Around this time, one of the musicians in Jack Parnell's orchestra who provided all the guitar/banjo tracks for The Muppet Show musical numbers had fallen ill and, facing rising medical costs, had decided to auction off several instruments. One of these included the very tenor banjo he had used on those Muppet Show sessions. The banjo had also been signed by Jim (and Kermit) and many of the guest stars on the show from the second season on. Heather had acquired this banjo for the Jim Henson Legacy (founded by Jane) after I had seen it up for auction. Heather remembered she had the banjo and brought it out while I was visiting. I normally play a 5-string banjo, which is tuned differently than a tenor model. But I got the hang of the basic chords. Then Jane and I sang “Rainbow Connection” on the very banjo which actually played that song for Kermit on the Muppet Show in Season 5.
Again, magic.
Autographed banjo by Jim, Kermit and many of the Muppet Show guest stars.

Jane was diagnosed with cancer in 2009 and our visits became more infrequent. When they did happen, they were certainly no less memorable. During a visit with them one morning, Heather and I were in the kitchen and I asked if I could put the kettle on to make some tea. I filled the kettle and placed it on the stove. During our conversation, we noticed an odd smell. Smoke started rising from the bottom of the kettle and I immediately removed it form the eye and realized I had just ruined Jane's electric tea kettle. “That is SO funny!” Heather exclaimed. “We bought that for mom because she was always leaving pots of water on the stove, forgetting about them and burning the pot!” Then I came along and burned the kettle. I made sure a nice replacement was sent to her.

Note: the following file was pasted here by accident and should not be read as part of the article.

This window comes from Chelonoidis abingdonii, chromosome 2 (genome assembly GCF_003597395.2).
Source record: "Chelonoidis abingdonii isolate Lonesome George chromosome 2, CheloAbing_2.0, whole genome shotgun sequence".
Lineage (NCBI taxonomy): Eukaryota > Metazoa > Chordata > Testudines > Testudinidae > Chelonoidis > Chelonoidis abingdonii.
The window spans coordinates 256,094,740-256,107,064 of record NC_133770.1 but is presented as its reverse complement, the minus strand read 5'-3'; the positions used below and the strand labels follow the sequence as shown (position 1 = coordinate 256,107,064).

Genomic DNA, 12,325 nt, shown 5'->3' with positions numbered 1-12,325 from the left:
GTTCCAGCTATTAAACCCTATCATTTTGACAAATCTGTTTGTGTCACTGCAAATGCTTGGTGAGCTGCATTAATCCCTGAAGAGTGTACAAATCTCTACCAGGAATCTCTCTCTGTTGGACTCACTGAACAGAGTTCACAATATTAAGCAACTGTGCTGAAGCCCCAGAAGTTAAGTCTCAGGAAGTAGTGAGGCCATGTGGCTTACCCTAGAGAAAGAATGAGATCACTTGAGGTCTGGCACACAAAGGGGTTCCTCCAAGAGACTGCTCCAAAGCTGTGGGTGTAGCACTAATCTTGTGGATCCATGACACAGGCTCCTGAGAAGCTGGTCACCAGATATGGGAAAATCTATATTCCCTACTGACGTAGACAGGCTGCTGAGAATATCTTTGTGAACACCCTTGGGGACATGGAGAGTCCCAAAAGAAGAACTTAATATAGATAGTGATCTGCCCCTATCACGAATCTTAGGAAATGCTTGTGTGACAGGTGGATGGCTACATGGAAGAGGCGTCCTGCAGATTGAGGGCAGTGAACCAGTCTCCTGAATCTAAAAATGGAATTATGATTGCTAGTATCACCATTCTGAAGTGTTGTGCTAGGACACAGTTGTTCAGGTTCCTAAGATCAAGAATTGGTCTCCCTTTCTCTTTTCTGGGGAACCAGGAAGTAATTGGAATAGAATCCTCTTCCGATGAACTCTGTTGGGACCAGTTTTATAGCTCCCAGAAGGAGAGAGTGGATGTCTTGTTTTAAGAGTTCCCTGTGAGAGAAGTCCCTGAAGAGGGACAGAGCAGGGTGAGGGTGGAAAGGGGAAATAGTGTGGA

In 2008, I was awarded a Henson Foundation Family Grant to produce “The Reluctant Dragon.” After many concept revisions and tweakings, the show was finally ready for touring in 2011. I wanted to give the Foundation members an opportunity to see the show and Jane suggested that some performances be held in the Henson Carriage House on East 67th Street. Puppets At the Carriage House or “PATCH” was unaccustomed to hosting family shows, but two shows were sponsored and well attended. Though the show did not include any of my banjo playing in it, Jane suggested that I play a few numbers before the start of the second show. It meant a lot that she was such a fan of my music.
With Jane after my shows at the Carriage House.
I saw Jane one last time in early March of this year. By this point, her body had succumbed to it's three-year battle with cancer. Though bed-ridden, she was still mentally her old self. When I called her to ask if it was ok to come see her, she said that would be fine. This visit was no different from our others. We laughed a lot, she smiled a lot and was genuinely interested in what was going on in my world. Though physically frail, her spirit and energy were still a very powerful force, almost as if, at any time she wanted, she could jump out of that bed and flip it over if she so chose. But anyone who knew Jane knew this about her. Though she could be quite timid and quiet, she had such power and presence. Though our visit was short, I was so glad to see my friend one last time to say goodbye.
How do you adequately thank someone for helping you become the person and professional you are? I am so grateful for Jane's friendship and her encouraging words and spirit that so many puppeteers were privileged to experience. To hear her laugh and to see her smile and twinkling eyes was to know joy. I will miss her laugh and her smile and all the warmth I felt in her presence.
Perhaps the greatest thing she said to me once was, “You are probably more talented than you know.” If ever there was anyone who could recognize talent, it was certainly Jane Henson.